By Sara Sidner, CNN
Port-au-Prince, Haiti (CNN) — Carine Exantus should be sitting in her college communications class. Instead, the 22-year-old is teaching herself how to avoid being attacked by the men who live in her new neighborhood — a maze of makeshift shelters spaced so close together that it is hard to get between them but easy to get inside.
“I, like everybody else, live in a very precarious situation,” said Exantus, who was forced to make her own shelter when her home was crushed in Haiti’s January 12 earthquake.
“As a young woman,” Exantus said, “I am afraid because I notice a lot of young men being aggressive toward women at night.”
In her camp, there has already been trouble. The camp leaders told CNN that two cases of attempted rape have been reported in the past few days and one suspect has been arrested.
“When the guys don’t have no money, their brain is not good,” said camp leader Jean Joseph Rudler. “When they have no work or food and just sit around, it is bad. When a guy is drunk, he will do anything [to a woman].”
Women can be easily preyed upon when their four walls consist only of bed sheets or thin tents. But camp conditions, a government official said, isn’t the underlying problem in Haiti when it comes to violence against women.
“I’m gonna be blunt,” said Aby Brun, a member of Haiti’s Commission for Reconstruction. “Promiscuity resulting in absolutely condemnable violence and abuse against women is something that has been going on in the slum areas and other levels of society for years. It’s a cultural problem.”
Exantus says she is often jarred awake by what she hears through the thin shelter wall. “There are some men who beat their girlfriends at night,” she said.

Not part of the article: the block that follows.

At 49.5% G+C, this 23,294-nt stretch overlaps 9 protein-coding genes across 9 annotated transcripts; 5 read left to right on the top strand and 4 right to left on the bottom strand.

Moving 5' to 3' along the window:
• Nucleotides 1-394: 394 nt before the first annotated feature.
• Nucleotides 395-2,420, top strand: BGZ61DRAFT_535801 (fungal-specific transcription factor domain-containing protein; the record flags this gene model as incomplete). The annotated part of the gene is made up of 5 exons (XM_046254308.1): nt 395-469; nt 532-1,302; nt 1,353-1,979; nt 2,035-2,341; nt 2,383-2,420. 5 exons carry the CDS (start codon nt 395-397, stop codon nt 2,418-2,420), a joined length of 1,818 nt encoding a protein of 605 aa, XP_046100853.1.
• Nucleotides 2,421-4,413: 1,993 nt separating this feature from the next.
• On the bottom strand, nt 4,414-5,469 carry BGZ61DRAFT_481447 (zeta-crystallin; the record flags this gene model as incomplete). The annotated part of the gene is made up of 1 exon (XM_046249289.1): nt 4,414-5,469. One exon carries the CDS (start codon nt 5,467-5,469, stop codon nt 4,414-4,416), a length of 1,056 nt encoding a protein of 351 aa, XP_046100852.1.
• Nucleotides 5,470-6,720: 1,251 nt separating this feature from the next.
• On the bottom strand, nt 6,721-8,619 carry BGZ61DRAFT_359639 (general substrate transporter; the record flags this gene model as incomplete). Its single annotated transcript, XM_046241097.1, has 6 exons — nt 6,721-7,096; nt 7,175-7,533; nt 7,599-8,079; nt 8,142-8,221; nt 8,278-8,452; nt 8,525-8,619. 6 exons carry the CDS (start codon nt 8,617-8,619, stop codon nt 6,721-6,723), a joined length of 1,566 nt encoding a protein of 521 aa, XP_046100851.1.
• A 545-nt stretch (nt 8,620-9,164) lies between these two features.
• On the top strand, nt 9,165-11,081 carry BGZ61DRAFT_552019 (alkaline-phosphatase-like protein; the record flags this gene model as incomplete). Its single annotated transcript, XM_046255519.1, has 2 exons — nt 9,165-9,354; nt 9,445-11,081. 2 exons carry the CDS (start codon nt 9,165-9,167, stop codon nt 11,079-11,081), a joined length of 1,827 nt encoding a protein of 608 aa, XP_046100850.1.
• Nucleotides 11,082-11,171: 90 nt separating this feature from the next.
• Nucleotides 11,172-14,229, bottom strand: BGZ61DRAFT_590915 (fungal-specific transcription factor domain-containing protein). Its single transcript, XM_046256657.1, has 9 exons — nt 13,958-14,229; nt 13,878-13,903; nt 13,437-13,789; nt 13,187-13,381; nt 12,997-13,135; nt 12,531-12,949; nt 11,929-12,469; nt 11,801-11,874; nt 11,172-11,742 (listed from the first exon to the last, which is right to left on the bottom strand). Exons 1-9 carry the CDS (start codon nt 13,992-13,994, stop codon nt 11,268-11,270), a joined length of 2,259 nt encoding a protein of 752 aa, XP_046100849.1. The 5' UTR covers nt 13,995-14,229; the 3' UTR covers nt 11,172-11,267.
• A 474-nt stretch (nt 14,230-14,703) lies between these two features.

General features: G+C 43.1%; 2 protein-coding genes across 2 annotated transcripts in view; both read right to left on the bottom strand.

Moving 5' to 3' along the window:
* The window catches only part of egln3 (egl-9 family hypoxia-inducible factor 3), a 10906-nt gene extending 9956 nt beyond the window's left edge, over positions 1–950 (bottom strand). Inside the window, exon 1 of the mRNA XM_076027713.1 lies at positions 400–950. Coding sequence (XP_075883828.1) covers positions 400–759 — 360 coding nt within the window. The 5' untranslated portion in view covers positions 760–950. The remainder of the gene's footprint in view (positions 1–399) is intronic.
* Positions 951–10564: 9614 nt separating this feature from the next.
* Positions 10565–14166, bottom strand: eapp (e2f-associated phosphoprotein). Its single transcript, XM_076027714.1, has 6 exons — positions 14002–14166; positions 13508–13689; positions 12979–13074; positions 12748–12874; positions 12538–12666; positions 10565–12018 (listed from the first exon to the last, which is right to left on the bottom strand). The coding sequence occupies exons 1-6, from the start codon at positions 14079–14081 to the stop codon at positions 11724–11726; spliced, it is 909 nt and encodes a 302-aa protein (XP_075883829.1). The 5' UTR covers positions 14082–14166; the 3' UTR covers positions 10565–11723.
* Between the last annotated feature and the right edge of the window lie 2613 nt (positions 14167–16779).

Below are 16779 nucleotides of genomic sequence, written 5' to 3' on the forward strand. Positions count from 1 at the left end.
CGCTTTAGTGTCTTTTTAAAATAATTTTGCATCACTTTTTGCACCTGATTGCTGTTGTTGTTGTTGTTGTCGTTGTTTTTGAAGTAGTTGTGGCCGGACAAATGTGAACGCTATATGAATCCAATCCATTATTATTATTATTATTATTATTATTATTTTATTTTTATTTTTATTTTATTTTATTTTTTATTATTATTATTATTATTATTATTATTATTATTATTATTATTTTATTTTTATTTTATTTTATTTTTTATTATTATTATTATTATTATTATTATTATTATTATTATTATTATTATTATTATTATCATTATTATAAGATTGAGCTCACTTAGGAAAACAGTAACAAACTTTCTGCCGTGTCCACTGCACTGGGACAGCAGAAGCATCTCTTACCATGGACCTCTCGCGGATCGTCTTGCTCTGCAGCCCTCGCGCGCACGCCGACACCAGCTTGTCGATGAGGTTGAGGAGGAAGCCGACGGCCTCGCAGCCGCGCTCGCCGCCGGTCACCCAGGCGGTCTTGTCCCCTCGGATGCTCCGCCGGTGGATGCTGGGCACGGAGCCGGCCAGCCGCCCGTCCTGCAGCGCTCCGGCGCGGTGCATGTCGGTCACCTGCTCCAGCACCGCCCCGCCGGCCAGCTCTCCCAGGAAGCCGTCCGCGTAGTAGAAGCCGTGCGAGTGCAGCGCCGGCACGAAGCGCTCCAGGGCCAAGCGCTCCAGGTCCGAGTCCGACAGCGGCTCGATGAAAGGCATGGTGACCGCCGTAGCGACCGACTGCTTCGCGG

During the day, women from the camp bathe topless in an outdoor fountain, their naked children trying to make a game of bath time by skidding around on the wet tiles in the blinding sun. Men sit nearby — watching and sometimes make lewd comments.
Before the earthquake, Haiti was in the midst of implementing what the United Nations Population Fund (UNFPA) called an impressive five-year plan to curb violence against women and change the culture.
“It was a very ambitious achievement for Haiti to create a five-year plan,” which began in 2006 and was to be complete by 2011, said Lina Abirafeh, the UNFPA gender-based violence coordinator in Haiti. “It looks at response to cases, data collection, monitoring and prevention. It really is a very robust plan.”
Abirafeh says the quake destroyed many of the services for women, such as rape counseling centers and Haiti’s Ministry for Women’s Affairs. It also took the lives of three of Haiti’s most revered female leaders.
Steps are being taken to safeguard women in the camps now. Solar flashlights are being handed out, proximity to bathrooms and lighting are being worked on, and security patrols increased.
Authorities point out that rape is by no means an epidemic in the camps. Citywide, police say, they have received 20 reports of rape and made 10 arrests. But it is common knowledge among experts that most of these types of incidents go unreported.
“Figures for sexual violence are underreported everywhere in the world. Every country has an issue with this, and the figures are only the tip of the iceberg. They tell us very little,” said Abirafeh. “As far as I’m concerned, even one rape is one too many.”
Whatever the numbers, young women like Carine Exantus say it’s hard to sleep well at night.
“We have to be afraid,” she said, “because we don’t know when somebody may have bad intentions.”
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